I spent the weekend at Sleeping Bear Dunes National Lakeshore and have returned with the resurgent impression that it would be more fulfilling and about a million times more effective if I laid off writing fiction and computer code and became an angry environmentalist full time. At this moment I literally would rather sit around watching my garden grow than struggle with some story that progresses at an equally glacial pace towards far less bountiful fruition. Nothing I make will be as beautiful as that which no hand hath made. Were all I’ve made to disappear, who would care?

This is not meant to be bleak or mopy. On the contrary. Thank God there is still something other than the internet.

   Angry, Environmentalism, Mountains, Summer, Transcendentalism | No Comments »

Country Mouse in the City

August 23rd, 2010

I have moved from the pasture to the townhouse, where the food is more abundant and delicious, the company more worldly, but ruder, and the cat more bold. I have returned like Prospero to Venice, like Orsino from Arcadia. I’ve left the greenwoods of Barnesdale for the cobbles of Nottingham, like Robin going to the party in disguise.

This is NC Wyeth’s classic endpaper illustration for the Paul Creswick Robin Hood of 1903, which is available in its entirety (except of course for shiny dustcover, lovely old-glue smell, cloth binding and old timey faux-cut pages) at Sacred Texts of all places–folklore passing into myth, myth into religion?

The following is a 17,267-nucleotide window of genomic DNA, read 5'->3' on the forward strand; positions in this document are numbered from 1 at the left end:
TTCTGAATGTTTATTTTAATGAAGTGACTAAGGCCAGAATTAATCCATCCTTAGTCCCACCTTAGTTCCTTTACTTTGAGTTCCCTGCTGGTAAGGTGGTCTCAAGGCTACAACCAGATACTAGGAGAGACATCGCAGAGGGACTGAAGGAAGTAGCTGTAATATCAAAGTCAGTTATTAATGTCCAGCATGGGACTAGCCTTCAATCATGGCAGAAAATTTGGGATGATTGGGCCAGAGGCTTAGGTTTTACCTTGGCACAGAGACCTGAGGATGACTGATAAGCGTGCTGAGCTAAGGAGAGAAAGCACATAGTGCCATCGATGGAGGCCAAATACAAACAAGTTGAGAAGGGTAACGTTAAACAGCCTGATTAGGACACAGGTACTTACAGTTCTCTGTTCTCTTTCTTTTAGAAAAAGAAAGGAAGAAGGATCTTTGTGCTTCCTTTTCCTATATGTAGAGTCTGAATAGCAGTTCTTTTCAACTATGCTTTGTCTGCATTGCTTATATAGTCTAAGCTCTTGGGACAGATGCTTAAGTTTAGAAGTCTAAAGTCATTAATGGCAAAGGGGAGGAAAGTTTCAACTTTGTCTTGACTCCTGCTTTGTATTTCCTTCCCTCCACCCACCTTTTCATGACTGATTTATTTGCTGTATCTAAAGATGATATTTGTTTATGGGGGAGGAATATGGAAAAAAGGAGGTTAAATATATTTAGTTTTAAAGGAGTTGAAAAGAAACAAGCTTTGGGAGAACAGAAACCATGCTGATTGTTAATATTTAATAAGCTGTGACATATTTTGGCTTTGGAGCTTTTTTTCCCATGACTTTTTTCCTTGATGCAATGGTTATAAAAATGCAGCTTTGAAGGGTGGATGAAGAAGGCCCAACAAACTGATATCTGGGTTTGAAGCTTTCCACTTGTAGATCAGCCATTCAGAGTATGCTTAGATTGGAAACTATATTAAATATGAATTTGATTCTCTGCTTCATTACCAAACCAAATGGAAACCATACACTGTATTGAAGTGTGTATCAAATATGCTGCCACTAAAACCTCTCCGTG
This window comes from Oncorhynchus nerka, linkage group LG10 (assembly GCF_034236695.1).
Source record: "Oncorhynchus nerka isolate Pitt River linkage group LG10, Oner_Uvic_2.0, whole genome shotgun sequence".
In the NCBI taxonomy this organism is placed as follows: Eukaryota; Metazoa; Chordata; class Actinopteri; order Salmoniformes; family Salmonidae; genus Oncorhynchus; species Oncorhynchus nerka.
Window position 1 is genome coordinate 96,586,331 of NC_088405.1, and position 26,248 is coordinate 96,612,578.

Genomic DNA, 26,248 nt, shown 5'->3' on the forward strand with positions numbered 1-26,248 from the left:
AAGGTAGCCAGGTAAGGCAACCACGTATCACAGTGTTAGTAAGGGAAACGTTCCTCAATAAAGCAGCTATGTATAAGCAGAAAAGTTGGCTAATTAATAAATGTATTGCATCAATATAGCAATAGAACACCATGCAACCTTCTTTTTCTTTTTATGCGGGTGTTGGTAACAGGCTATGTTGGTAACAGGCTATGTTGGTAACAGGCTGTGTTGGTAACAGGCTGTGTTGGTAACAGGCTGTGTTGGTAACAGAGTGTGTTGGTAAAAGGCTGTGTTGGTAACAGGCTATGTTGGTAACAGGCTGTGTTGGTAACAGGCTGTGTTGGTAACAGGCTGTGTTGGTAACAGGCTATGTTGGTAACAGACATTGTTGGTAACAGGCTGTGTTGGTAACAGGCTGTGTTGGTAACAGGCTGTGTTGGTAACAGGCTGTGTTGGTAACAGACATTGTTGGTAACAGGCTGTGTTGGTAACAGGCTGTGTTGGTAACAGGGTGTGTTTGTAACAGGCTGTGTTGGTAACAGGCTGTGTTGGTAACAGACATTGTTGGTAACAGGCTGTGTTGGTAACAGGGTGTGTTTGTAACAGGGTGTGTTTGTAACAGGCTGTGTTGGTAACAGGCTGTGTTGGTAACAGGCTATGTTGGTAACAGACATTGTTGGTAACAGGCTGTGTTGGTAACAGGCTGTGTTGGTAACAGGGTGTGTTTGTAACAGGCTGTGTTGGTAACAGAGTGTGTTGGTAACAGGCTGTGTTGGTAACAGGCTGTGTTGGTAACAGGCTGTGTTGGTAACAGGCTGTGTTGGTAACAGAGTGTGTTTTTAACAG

This is Boston from Peter’s Hill, at the south end of the Arboretum. In the middleground is the conifers section, I think: larches from Europe, Douglas firs, even a couple of dawn redwoods from China, mixed in with our local hemlocks and pines.

The availability of green space, to my surprise, is not all that much diminished. Instead of Mt. Sugarloaf, I’ve got the Arboretum. The Blue Hills replace the Holyoke Range. Instead of Mt. Toby, the Emerald Necklace. Of course, it’s all rather more well-traveled than I’m used to, and the forage isn’t nearly as good, what with all the groundwater being contaminated with oily city ick. But I’ll manage, I think.

I don’t get nearly as many weird looks as I’d have expected for walking around town with a big stick. No more than I did in the Valley, anyhow.

   Art, Environmentalism, Summer, Trees | 5 Comments »

Maize God’s Travels

August 21st, 2010

Maize God, like Count Dracula, can travel the world only with his feet planted firmly in a fragment of his native soil.

This is about half of what I potted and brought to live on my new front porch: basil, rosemary, sage, wormwood, lemon balm, lavender, and one habañero pepper.